Condensation of water vapor by the rarefaction wave in a shock tube was investigated by measuring pressure as a function of time. At high temperature, condensation could be adequately explained by the classical nucleation theory combined with a small accommodation coefficient for particle growth. However, at low temperature, condensation was considerably faster than permitted by classical nucleation, and the classical theory of nucleation is therefore considered to be invalid. Condensation shocks due to the coupling of gasdynamics with condensation kinetics (heat release rate) were also observed.
We take your privacy seriously. You can review and change the way we collect information below.
These cookies allow us to count visits and traffic sources so we can measure and improve the performance of our site. They help us to know which pages are the most and least popular and see how visitors move around the site. All information these cookies collect is aggregated and therefore anonymous. If you do not allow these cookies we will not know when you have visited our site, and will not be able to monitor its performance.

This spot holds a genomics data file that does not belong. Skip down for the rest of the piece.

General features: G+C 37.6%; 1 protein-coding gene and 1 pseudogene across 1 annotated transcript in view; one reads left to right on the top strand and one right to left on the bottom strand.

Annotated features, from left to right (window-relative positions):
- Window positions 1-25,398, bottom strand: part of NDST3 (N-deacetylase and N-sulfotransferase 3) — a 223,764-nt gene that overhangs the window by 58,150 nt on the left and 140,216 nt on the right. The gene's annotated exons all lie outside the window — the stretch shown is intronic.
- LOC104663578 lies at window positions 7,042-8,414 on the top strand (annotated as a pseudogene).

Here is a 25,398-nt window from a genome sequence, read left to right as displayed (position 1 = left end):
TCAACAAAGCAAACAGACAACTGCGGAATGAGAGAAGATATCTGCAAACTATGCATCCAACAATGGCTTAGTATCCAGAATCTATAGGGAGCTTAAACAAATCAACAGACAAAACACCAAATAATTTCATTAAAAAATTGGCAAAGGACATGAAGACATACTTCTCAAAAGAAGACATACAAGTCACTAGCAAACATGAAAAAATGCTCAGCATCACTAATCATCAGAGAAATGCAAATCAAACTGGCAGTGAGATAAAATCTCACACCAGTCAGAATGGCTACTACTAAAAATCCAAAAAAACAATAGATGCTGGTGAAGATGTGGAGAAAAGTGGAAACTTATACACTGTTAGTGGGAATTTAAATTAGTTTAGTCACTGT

Cookies used to make website functionality more relevant to you. These cookies perform functions like remembering presentation options or choices and, in some cases, delivery of web content that based on self-identified area of interests.
Cookies used to track the effectiveness of CDC public health campaigns through clickthrough data.
Cookies used to enable you to share pages and content that you find interesting on CDC.gov through third party social networking and other websites. These cookies may also be used for advertising purposes by these third parties.